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Division of assets and debts can cause significant disputes between divorcing spouses. Under Texas community property laws, only the community property can be divided. However, there are often disputes over what is community property verses non-community property. In addition, couples often disagree over separate assets that have been comingled during the course of the marriage and over the appreciated value of separate assets.
At Schreier & Housewirth, our Fort Worth divorce attorneys each have more than 20 years of experience devoted exclusively to the practice of family law. Our family law attorneys are board certified, demonstrating their experience, skill, and commitment to clients. We can explain your rights, answer your questions and advocate for your interests in asset and debt division disputes. Contact our Fort Worth divorce lawyers to discuss your case.
Texas Property Division Laws
Absent a premarital or post-marital agreement, assets and debts will be divided according to Texas community property laws.
Characterization of property is a process of identifying the property owned by the spouses as either separate property or community property. Proper characterization of property can be simple at times, but in other instances, it requires the skill of an experienced divorce attorney. Either way, proper characterization is necessary to ensure an equitable division of the marital estate.
Separate Property: Texas laws define Separate Property as any property brought into the marriage and kept separate from marital property. In addition, Separate Property includes gifts, inheritances, personal injury settlements, and other distinctly separate property. Separate Property is not subject to division in a divorce and it will remain in the possession of the spouse with ownership rights.
Community Property: Community Property is defined as any property that is not separate property. Generally, any property acquired during the marriage is considered Community Property. Community Property is to be divided between the parties upon divorce.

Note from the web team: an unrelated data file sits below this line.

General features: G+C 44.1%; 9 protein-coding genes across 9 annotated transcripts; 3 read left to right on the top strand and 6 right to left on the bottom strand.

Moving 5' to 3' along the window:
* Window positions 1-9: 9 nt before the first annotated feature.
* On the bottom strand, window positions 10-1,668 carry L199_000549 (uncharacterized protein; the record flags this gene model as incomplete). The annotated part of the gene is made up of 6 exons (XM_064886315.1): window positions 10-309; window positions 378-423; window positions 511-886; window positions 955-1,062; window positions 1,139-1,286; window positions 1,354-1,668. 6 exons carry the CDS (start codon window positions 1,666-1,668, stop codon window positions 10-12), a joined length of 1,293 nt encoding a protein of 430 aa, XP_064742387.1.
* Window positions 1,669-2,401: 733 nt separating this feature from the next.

Working With You to Reach a Fair Settlement
While these rules for characterizing property as either community or separate property may seem simple, there are many nuances and special rules for different types of marital property. For instance, a common question arises when separate property increases in value during the marriage. Another complex question is the division of 401(K) retirement plans and pensions and the preparation of Qualified Domestic Relations Orders (QDROs) to accomplish the division of these plans. Finally, our firm has experience in dealing with the valuation and division of medical and professional practices in Texas divorces.
As Fort Worth divorce lawyers, we know Texas Separate and Community Property laws and they can review your financial situation with you to help you meet your future needs.
If you have questions about Texas community property laws our or need experienced representation in asset and debt division in Texas, contact our family law attorneys at Schreier & Housewirth. We serve individuals and families throughout the Fort Worth, Dallas and counties west including, Parker County, Hood County, Johnson County, Erath County and Denton County.